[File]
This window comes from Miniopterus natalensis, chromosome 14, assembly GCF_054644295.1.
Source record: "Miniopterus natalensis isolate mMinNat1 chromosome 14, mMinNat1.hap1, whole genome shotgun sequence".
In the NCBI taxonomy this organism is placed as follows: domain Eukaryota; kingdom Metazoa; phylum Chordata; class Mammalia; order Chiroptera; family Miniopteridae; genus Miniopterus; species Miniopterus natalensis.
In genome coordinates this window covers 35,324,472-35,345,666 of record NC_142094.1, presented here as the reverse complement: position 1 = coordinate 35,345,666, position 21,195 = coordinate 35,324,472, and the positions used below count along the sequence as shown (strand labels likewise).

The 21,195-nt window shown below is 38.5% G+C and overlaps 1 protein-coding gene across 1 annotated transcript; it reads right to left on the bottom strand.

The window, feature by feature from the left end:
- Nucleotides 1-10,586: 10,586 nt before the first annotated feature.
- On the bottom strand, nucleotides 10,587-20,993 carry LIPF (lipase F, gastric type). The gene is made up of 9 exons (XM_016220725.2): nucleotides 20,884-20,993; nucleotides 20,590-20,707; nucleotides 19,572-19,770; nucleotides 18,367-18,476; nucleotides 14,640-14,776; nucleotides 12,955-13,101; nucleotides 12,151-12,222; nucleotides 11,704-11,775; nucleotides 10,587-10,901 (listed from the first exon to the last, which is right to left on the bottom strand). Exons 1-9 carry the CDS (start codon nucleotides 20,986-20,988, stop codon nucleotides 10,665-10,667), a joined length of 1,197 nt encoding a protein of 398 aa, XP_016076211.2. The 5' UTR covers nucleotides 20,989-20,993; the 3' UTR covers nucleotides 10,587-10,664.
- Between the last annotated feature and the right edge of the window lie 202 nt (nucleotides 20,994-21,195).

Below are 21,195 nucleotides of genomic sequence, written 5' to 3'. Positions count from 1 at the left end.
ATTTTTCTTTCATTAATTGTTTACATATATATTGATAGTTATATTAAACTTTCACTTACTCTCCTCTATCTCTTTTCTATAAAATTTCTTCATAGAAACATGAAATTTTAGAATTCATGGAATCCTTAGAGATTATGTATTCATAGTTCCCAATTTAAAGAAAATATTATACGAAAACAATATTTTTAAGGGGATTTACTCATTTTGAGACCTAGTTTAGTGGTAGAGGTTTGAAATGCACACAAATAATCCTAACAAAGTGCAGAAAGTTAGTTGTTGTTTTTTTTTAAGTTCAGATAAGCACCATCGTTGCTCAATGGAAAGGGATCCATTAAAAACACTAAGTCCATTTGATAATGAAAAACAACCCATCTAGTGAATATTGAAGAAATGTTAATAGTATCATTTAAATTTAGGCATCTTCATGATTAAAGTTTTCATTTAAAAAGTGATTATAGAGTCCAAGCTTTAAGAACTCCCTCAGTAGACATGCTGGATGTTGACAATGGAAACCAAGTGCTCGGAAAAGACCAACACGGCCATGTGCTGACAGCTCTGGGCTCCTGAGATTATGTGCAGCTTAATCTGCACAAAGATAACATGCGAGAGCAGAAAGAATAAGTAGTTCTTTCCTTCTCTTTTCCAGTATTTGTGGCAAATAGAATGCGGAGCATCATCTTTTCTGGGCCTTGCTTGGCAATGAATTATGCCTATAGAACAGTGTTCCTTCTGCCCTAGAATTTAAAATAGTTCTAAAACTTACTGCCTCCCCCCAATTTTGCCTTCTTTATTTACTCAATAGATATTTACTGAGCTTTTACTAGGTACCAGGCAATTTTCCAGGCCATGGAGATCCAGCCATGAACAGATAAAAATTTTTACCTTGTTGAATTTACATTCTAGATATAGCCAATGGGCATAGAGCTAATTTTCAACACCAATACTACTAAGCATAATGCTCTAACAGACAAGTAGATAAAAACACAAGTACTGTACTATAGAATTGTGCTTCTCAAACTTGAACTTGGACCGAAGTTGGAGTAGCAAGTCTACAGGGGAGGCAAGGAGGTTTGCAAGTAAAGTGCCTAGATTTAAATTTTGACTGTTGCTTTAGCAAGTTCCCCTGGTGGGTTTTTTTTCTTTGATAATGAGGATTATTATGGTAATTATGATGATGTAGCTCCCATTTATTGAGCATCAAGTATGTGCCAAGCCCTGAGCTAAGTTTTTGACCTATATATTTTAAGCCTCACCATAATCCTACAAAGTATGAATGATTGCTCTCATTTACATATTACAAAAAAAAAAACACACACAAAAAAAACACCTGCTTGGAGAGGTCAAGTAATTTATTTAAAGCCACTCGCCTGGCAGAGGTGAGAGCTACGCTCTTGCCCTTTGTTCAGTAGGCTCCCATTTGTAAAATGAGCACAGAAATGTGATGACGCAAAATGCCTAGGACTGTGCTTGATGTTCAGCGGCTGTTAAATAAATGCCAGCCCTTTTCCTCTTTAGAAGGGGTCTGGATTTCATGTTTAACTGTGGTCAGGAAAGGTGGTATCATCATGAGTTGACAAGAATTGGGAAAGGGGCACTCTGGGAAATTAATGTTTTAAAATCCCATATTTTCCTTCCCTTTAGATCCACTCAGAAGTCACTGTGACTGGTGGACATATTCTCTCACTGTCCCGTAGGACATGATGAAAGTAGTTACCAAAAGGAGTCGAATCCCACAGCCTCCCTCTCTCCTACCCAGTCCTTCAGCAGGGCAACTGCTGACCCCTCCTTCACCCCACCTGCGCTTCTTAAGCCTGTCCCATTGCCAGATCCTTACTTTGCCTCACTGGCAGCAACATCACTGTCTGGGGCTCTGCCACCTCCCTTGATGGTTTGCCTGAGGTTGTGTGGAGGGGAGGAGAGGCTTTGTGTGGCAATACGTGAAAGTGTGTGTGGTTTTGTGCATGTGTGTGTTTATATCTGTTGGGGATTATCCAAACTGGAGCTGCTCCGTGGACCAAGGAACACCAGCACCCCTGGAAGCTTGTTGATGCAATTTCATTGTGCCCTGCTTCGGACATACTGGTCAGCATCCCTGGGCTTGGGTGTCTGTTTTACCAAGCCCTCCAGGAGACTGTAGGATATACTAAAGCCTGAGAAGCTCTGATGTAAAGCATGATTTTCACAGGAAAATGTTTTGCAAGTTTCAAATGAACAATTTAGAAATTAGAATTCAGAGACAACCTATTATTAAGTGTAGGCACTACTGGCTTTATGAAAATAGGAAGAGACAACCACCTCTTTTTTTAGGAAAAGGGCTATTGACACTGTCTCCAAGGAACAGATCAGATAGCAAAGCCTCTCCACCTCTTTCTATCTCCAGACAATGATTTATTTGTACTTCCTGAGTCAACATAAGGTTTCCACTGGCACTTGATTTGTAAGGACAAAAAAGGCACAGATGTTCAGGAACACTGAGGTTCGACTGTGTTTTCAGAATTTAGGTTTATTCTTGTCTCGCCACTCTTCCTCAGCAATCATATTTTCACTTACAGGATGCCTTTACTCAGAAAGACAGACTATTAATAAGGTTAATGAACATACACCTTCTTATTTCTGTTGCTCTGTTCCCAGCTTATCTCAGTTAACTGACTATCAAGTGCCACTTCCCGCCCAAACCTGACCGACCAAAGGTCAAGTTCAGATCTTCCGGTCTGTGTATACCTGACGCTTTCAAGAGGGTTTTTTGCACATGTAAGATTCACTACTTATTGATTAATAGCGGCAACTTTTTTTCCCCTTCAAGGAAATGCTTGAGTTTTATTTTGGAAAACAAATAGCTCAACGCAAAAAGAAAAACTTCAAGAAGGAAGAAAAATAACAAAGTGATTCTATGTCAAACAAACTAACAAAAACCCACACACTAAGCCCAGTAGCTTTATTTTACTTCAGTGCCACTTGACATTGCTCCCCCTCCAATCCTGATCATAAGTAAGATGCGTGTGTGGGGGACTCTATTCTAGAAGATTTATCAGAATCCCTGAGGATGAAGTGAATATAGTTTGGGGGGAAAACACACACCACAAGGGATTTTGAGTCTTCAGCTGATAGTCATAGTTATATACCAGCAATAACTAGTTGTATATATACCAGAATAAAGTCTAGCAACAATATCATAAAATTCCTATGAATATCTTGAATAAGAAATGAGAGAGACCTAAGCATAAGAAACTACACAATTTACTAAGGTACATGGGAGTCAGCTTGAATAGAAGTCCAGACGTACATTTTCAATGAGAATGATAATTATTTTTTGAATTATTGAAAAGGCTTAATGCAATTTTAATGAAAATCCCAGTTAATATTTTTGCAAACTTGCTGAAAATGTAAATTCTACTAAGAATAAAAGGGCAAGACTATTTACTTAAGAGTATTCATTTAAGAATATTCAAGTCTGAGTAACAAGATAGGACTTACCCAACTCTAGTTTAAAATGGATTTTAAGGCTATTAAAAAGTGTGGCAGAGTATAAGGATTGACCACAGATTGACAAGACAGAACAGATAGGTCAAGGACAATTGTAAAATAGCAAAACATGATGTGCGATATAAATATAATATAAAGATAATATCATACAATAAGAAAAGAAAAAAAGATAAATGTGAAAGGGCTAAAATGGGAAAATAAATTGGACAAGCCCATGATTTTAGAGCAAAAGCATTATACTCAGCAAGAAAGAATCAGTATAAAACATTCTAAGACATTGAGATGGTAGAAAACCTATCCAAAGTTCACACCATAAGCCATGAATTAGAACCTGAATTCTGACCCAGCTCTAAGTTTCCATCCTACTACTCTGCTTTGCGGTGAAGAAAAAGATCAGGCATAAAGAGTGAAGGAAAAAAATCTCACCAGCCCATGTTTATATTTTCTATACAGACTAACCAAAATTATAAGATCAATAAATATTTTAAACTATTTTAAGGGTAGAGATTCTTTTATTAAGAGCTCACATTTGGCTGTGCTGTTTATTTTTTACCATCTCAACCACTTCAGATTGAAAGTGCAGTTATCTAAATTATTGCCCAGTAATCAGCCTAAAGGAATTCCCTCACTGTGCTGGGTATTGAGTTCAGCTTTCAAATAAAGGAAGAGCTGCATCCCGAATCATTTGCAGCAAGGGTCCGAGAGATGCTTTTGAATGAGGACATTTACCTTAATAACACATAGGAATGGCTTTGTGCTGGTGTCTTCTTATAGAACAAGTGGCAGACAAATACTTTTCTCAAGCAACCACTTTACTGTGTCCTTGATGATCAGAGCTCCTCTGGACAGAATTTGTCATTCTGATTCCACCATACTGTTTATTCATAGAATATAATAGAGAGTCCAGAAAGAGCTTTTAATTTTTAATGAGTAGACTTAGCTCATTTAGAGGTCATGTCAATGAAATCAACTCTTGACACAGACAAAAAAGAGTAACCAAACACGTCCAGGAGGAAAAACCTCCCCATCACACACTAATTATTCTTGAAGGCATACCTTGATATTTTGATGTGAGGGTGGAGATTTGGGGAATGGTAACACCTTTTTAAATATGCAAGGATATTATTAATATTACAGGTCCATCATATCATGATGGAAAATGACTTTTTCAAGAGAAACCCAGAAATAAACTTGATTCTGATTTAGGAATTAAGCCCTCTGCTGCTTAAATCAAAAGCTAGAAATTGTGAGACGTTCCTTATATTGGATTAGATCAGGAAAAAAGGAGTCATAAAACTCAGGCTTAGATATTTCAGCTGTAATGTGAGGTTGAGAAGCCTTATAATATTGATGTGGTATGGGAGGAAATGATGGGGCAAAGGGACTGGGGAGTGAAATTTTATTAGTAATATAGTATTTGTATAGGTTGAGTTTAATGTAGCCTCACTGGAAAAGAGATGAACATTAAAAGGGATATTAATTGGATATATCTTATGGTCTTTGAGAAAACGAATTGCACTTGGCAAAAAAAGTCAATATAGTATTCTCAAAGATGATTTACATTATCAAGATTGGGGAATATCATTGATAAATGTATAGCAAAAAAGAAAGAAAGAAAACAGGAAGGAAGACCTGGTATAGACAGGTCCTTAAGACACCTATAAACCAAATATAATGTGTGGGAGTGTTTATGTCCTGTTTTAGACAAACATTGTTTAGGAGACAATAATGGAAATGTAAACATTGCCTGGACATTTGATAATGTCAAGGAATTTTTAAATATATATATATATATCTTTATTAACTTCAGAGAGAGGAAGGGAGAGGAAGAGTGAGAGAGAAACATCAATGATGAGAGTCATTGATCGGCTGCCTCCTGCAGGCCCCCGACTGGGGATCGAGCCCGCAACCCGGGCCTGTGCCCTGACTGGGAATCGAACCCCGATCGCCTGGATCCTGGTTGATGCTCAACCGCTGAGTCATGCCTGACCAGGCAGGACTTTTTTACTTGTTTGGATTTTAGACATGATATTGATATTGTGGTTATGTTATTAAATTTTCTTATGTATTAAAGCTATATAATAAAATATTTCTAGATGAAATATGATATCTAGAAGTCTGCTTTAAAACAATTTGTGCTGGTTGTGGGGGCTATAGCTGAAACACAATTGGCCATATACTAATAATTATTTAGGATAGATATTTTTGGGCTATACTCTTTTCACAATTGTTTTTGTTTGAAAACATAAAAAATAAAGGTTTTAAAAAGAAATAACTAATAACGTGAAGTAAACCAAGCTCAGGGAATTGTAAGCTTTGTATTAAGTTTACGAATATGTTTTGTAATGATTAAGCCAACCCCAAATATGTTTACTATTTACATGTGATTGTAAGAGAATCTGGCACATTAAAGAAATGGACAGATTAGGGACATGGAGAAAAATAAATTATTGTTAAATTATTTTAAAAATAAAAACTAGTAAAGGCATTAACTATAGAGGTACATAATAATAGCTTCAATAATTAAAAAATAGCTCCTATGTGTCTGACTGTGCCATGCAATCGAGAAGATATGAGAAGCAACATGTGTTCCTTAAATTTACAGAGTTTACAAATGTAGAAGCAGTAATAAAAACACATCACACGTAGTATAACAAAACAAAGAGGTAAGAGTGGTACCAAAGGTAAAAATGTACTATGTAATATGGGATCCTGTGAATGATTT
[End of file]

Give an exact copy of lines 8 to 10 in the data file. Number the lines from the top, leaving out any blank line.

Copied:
- On the bottom strand, nucleotides 10,587-20,993 carry LIPF (lipase F, gastric type). The gene is made up of 9 exons (XM_016220725.2): nucleotides 20,884-20,993; nucleotides 20,590-20,707; nucleotides 19,572-19,770; nucleotides 18,367-18,476; nucleotides 14,640-14,776; nucleotides 12,955-13,101; nucleotides 12,151-12,222; nucleotides 11,704-11,775; nucleotides 10,587-10,901 (listed from the first exon to the last, which is right to left on the bottom strand). Exons 1-9 carry the CDS (start codon nucleotides 20,986-20,988, stop codon nucleotides 10,665-10,667), a joined length of 1,197 nt encoding a protein of 398 aa, XP_016076211.2. The 5' UTR covers nucleotides 20,989-20,993; the 3' UTR covers nucleotides 10,587-10,664.
- Between the last annotated feature and the right edge of the window lie 202 nt (nucleotides 20,994-21,195).

Below are 21,195 nucleotides of genomic sequence, written 5' to 3'. Positions count from 1 at the left end.